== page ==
For nearly four centuries, our understanding of human development has been controlled by the debate between nativism and empiricism. Nowhere has the contrast between these apparent alternatives been sharper than in the study of language acquisition. However, as more is learned about the details of language learning, it is found that neither nativism nor empiricism provides guidance about the ways in which complexity arises from the interaction of simpler developmental forces. For example, the child's first guesses about word meanings arise from the interplay between parental guidance, the child's perceptual preferences, and neuronal support for information storage and retrieval. As soon as the shape of the child's lexicon emerges from these more basic forces, an exploration of "emergentism" as a new alternative to nativism and empiricism is ready to begin.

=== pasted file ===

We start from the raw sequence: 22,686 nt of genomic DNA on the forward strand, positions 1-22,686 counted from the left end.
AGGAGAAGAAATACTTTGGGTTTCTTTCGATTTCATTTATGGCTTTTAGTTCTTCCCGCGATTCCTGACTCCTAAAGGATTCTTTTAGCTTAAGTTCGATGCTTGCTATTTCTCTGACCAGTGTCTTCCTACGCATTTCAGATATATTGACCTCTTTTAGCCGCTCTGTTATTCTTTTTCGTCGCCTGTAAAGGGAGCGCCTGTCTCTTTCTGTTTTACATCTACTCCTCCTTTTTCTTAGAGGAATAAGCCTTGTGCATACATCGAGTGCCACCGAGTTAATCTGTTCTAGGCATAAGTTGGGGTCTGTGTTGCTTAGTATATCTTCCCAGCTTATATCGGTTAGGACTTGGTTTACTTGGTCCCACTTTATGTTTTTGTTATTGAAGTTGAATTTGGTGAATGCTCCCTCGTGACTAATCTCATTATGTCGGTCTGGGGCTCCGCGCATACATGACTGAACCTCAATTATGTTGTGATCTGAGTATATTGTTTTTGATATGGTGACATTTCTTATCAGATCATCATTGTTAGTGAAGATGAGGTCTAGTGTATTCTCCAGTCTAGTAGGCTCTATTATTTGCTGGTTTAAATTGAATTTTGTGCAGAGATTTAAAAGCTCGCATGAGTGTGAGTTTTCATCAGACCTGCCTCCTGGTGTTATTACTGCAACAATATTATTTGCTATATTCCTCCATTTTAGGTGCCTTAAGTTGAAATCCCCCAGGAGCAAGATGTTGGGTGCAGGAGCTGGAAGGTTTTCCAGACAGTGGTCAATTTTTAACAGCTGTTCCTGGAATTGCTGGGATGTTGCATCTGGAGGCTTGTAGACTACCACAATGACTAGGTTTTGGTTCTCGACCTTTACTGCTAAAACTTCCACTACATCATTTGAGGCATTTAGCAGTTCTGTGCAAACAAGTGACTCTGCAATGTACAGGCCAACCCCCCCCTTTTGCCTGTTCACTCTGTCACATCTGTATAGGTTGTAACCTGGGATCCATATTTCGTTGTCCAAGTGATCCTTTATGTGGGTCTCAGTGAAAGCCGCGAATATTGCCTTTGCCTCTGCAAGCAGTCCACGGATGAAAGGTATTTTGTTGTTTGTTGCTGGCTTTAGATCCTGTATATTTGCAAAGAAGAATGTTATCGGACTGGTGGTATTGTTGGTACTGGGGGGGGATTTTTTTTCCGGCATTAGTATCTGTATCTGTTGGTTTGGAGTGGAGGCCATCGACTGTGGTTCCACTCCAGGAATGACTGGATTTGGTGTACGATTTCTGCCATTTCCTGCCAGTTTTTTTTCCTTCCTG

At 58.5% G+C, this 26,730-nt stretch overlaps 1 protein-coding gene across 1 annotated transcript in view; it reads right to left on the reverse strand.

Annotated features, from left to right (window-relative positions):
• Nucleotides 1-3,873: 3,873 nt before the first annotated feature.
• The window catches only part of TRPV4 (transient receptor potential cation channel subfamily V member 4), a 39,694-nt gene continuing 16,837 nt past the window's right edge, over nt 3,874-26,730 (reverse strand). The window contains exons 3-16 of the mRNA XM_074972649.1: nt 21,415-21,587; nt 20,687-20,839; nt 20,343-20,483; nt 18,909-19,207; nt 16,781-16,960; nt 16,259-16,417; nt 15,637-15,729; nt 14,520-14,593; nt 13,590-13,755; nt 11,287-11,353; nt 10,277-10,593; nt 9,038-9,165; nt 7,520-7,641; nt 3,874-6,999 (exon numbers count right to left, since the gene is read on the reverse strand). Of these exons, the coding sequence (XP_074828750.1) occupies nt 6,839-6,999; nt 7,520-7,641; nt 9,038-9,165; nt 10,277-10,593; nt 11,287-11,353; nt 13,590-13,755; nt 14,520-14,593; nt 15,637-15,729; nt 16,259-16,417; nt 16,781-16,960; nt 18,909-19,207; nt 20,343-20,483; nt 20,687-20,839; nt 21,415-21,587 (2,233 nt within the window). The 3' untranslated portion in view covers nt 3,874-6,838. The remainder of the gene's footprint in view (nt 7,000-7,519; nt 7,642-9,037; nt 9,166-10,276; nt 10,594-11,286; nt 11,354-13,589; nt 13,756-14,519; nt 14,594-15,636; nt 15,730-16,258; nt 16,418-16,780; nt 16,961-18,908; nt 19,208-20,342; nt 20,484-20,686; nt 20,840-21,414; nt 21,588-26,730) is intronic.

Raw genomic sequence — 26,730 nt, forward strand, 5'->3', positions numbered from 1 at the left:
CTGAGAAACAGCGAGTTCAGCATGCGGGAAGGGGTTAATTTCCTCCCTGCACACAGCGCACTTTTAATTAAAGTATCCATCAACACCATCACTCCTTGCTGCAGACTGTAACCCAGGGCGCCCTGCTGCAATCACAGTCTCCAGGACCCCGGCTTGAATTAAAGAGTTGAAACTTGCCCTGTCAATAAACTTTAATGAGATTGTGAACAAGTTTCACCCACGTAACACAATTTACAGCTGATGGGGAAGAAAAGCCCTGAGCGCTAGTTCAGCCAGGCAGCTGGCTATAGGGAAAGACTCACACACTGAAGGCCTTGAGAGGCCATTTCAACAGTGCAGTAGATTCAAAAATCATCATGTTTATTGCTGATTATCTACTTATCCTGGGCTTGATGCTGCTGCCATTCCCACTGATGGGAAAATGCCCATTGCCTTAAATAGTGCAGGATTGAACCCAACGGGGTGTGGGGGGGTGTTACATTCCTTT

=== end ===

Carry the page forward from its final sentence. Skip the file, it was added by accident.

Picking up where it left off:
This book presents a series of emergentist accounts of language acquisition. Each case shows how a few simple, basic processes give rise to new levels of language complexity. The aspects of language examined here include auditory representations, phonological and articulatory processes, lexical semantics, ambiguity processing, grammaticality judgment, and sentence comprehension. The approaches that are invoked to account formally for emergent patterns include neural network theory, dynamic systems, linguistic functionalism, construction grammar, optimality theory, and statistically-driven learning. The excitement of this work lies both in the discovery of new emergent patterns and in the integration of theoretical frameworks that can formalize the theory of emergentism.
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